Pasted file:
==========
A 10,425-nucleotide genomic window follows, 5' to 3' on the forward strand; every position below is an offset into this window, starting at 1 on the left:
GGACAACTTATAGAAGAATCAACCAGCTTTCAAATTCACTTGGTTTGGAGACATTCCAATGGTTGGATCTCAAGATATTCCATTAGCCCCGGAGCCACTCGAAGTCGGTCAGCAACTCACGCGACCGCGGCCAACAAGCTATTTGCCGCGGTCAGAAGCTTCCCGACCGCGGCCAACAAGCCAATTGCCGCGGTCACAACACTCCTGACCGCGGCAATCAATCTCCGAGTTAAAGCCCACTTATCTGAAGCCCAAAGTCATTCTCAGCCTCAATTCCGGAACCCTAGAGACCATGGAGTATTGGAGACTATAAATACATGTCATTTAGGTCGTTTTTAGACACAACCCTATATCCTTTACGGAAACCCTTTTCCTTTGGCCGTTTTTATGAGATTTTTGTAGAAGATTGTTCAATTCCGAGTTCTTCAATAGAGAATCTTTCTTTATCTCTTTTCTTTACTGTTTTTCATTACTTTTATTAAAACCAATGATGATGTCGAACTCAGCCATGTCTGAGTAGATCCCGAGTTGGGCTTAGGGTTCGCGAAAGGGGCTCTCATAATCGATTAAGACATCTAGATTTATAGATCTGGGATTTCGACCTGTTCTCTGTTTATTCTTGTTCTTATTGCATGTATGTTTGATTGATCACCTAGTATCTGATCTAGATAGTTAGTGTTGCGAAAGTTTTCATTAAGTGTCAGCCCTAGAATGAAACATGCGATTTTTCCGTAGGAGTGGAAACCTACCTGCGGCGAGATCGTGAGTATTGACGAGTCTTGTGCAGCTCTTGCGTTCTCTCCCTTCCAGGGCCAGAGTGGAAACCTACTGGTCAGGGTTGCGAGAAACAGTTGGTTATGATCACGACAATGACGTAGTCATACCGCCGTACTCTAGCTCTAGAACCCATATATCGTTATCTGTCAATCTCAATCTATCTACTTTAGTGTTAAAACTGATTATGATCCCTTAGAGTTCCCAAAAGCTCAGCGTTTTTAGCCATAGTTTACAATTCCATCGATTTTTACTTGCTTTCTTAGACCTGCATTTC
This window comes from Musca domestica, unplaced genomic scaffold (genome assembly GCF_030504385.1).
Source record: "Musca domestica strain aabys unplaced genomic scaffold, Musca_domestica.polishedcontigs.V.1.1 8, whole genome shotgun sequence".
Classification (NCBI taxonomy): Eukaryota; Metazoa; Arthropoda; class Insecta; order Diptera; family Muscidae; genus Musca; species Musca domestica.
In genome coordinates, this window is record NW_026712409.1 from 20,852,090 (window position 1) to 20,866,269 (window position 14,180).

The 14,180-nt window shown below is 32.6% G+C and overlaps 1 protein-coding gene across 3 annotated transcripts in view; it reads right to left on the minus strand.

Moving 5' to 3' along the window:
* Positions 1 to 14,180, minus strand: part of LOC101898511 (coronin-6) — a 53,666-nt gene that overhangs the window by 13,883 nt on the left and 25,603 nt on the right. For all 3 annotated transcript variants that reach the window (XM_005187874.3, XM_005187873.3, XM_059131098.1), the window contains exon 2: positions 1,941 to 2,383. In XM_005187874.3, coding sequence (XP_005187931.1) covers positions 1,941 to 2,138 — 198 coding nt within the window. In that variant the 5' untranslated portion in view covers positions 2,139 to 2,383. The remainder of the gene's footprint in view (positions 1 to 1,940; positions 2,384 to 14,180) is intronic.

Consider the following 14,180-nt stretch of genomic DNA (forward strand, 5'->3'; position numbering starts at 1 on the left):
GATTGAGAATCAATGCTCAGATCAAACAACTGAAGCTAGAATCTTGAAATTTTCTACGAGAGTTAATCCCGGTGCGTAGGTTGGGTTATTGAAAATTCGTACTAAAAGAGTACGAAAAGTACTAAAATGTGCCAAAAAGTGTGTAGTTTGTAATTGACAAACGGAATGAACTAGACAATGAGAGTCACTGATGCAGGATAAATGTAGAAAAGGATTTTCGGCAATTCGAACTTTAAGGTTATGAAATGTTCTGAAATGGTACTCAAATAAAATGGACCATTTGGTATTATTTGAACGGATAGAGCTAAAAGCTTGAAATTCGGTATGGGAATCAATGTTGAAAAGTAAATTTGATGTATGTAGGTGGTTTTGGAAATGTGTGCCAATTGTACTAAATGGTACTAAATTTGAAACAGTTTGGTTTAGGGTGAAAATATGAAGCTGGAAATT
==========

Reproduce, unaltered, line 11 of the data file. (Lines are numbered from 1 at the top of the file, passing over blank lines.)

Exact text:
GATTGAGAATCAATGCTCAGATCAAACAACTGAAGCTAGAATCTTGAAATTTTCTACGAGAGTTAATCCCGGTGCGTAGGTTGGGTTATTGAAAATTCGTACTAAAAGAGTACGAAAAGTACTAAAATGTGCCAAAAAGTGTGTAGTTTGTAATTGACAAACGGAATGAACTAGACAATGAGAGTCACTGATGCAGGATAAATGTAGAAAAGGATTTTCGGCAATTCGAACTTTAAGGTTATGAAATGTTCTGAAATGGTACTCAAATAAAATGGACCATTTGGTATTATTTGAACGGATAGAGCTAAAAGCTTGAAATTCGGTATGGGAATCAATGTTGAAAAGTAAATTTGATGTATGTAGGTGGTTTTGGAAATGTGTGCCAATTGTACTAAATGGTACTAAATTTGAAACAGTTTGGTTTAGGGTGAAAATATGAAGCTGGAAATT